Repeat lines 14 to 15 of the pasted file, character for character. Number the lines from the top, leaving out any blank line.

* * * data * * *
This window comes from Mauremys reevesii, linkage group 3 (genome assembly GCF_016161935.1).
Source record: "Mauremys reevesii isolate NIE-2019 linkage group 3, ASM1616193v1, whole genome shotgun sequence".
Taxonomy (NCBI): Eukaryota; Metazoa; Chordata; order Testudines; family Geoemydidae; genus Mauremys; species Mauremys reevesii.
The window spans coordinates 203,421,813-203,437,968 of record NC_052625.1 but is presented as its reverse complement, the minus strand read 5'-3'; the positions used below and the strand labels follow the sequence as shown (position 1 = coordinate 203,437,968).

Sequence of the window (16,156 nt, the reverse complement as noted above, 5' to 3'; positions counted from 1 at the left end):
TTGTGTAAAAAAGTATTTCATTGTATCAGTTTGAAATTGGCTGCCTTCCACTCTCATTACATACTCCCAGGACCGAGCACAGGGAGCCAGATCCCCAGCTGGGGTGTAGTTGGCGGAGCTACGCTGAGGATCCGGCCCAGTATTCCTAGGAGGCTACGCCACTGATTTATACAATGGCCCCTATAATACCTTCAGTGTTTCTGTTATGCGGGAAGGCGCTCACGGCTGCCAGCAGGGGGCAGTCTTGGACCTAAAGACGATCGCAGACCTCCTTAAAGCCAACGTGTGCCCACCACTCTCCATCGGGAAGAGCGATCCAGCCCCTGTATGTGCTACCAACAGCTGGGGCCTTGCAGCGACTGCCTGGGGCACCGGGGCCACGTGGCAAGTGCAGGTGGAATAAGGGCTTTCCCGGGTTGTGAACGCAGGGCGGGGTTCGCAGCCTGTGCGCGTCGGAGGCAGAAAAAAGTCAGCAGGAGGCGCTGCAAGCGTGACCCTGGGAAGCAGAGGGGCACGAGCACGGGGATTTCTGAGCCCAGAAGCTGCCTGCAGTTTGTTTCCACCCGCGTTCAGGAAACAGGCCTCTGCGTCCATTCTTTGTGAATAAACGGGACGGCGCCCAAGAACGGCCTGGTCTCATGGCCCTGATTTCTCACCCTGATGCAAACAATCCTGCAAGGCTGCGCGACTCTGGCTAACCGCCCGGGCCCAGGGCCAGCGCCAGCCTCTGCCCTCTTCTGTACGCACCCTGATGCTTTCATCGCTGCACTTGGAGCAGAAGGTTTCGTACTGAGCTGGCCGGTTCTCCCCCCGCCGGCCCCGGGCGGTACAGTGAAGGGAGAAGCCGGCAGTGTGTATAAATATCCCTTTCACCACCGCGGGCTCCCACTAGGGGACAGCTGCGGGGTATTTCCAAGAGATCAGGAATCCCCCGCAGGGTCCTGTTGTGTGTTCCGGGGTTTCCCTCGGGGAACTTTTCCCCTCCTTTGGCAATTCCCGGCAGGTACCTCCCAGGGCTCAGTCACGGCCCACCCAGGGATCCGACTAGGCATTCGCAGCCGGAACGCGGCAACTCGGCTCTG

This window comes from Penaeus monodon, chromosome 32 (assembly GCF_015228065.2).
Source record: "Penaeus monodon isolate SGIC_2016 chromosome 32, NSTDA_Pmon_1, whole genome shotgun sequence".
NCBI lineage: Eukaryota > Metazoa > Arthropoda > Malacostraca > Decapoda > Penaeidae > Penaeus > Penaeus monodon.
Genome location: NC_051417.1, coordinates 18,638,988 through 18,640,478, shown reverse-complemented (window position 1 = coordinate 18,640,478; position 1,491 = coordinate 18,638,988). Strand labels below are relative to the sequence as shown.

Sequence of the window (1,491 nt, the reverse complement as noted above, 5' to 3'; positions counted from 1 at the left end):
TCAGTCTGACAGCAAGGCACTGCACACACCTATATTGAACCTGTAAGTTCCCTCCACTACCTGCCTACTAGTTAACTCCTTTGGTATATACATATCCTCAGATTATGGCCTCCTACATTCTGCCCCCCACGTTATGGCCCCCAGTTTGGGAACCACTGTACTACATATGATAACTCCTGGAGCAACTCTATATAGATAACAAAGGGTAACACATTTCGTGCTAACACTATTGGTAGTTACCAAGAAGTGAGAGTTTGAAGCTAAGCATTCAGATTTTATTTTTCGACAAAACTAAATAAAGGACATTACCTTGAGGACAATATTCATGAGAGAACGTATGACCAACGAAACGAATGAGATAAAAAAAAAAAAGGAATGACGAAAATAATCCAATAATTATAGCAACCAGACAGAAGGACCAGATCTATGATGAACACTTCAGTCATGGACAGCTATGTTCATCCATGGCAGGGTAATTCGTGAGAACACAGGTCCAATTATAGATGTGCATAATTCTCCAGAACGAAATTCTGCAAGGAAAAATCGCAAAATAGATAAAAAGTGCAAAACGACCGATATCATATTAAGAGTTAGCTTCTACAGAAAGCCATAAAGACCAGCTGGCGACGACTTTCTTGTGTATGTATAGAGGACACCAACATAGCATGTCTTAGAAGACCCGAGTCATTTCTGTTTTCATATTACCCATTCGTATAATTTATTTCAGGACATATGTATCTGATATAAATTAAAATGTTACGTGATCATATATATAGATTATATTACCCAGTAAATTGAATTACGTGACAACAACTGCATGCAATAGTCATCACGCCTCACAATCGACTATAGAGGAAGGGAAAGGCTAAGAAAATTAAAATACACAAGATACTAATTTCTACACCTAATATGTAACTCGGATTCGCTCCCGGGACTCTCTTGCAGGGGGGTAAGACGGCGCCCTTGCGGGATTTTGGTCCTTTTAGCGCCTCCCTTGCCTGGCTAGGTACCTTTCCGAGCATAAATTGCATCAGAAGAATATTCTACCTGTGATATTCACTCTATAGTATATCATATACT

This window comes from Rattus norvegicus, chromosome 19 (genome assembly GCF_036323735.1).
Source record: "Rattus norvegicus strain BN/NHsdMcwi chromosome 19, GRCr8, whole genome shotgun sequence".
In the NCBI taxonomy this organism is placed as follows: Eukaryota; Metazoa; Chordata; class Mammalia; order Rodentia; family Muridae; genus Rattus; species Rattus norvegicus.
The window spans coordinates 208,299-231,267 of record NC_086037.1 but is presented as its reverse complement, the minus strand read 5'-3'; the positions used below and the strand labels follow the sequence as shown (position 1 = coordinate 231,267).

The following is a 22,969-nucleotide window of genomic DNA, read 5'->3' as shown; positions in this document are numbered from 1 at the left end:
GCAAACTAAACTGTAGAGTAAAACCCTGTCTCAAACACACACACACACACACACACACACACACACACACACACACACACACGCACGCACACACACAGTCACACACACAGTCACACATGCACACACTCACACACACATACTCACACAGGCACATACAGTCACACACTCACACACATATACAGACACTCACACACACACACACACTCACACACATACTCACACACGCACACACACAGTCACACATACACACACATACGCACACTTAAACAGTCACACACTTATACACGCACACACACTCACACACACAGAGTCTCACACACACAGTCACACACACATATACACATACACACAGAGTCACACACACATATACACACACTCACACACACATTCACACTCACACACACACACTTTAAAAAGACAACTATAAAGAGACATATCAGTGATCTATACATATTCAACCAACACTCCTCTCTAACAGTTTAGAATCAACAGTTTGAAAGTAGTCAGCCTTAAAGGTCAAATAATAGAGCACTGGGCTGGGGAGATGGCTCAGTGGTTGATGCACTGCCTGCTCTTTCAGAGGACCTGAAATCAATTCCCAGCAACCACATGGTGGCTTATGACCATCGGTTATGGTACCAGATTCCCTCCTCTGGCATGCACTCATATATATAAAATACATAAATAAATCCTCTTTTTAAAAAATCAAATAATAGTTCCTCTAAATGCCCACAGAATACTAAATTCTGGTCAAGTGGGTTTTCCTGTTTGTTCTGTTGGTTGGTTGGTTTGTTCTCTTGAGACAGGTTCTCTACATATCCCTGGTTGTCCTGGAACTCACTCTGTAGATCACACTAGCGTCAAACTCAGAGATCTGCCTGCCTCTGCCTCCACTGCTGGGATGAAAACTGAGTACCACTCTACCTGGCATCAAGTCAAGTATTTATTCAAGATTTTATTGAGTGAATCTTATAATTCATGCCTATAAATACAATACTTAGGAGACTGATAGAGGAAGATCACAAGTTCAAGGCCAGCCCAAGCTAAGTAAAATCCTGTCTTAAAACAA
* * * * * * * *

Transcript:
Source record: "Rattus norvegicus strain BN/NHsdMcwi chromosome 19, GRCr8, whole genome shotgun sequence".
In the NCBI taxonomy this organism is placed as follows: Eukaryota; Metazoa; Chordata; class Mammalia; order Rodentia; family Muridae; genus Rattus; species Rattus norvegicus.